By Andrew Whitelaw | Source: CME, ASX, GIWA
Up, down, side to side. The rollercoaster of the grain market continues to provide excitement. As harvest advances pricing levels have risen. In this weeks update we take a look at ASX pricing, WA forecasts, Trump deals and UK elections.
The ASX contract has risen dramatically during the past week, at the end of last week the December 2020 was trading at a weekly average of A$344 and has now moved up to A$349 (figure 1). There are concerns from feed consumers related to the slow pace of harvest in Victoria, which is driven both physical and futures levels higher.
The ASX swaps offered by banks are expiring during the next week, and we can clearly see that there are contracts being rolled from the January contract to May. This allows consumers to maintain cover for this season without having to convert to physical.
The Grain Industry Association of Western Australia released their updated crop forecasts. After a strong crop last year the crop has disappointed this season. The production estimates and month on month change are shown below:
• Wheat 5.4mmt (-8%)
• Barley 3.9mmt (+5.3%)
• Canola 1.1mmt (+13.5%)
• Oats 400kmt (-13.2%)
The GIWA results in the past have been generally quite accurate, however after discussing with contacts in the west, these numbers have room for further downward revisions.
On an international level we have seen US futures trading downward for most of this week, but we have seen a large rise overnight. This has been driven by comments from Trump related to positive trade talks with China.
It’s a bit like ground hog day now, where China and US get close to a resolution only for a last-minute pull back. At present a limited agreement is on the cards which will prevent the new tariffs due to be implemented on Sunday.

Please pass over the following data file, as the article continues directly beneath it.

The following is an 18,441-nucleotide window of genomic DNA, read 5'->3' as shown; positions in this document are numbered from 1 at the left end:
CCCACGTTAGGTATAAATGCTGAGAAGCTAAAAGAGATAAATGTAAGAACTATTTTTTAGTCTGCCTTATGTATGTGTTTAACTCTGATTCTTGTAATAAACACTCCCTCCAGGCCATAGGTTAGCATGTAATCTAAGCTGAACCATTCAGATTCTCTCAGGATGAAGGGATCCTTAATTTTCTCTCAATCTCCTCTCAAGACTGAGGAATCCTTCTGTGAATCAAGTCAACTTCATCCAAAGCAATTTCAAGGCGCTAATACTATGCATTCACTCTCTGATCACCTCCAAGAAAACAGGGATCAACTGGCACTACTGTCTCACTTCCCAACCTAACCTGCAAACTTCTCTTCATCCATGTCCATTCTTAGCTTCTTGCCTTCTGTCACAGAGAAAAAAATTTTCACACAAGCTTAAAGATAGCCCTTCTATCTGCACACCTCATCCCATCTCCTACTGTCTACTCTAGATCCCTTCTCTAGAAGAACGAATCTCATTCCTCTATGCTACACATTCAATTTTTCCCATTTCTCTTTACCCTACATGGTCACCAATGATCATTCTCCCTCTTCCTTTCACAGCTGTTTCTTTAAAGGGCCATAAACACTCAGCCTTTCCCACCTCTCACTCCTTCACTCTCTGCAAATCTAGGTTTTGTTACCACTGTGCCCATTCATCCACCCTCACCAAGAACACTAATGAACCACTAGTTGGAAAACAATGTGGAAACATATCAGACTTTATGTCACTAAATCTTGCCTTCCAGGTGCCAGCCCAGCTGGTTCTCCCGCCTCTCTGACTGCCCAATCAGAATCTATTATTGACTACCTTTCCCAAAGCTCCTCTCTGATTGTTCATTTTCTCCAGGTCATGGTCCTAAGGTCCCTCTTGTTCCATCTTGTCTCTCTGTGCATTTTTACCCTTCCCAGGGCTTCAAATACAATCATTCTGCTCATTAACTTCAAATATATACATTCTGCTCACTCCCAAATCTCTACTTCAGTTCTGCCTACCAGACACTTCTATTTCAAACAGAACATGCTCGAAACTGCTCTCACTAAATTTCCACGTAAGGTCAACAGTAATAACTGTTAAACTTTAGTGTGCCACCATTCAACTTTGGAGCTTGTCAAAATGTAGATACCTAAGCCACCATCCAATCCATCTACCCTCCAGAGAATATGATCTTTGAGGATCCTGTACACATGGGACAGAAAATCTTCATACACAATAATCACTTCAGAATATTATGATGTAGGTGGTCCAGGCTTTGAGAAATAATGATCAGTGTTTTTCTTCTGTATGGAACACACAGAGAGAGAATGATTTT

This has driven the markets higher as the prospect of trade flows returning to normal. I believe that it will be a while until trade with China is back to normal, and that these negotiations will likely continue for some time.
The UK went to the polls yesterday for the 3rd time in the past five years. The election has been one of the most contentious in recent years due to Brexit, with one side calling for further referendums and the other to get the deal done. The previous parliament was unable to reach agreements on the Brexit package after numerous votes, resulting in the current election.
As the voting booths close the exit polls are predicting a very strong conservative majority. If this eventuates, we will see a strong rally in the GBP.
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Feed demand remains strong at present with buyers looking to fulfil uncovered feeding requirements. This has provided a beneficial jump in values for producers. Whether this continues when grower selling increases is yet to be determined.
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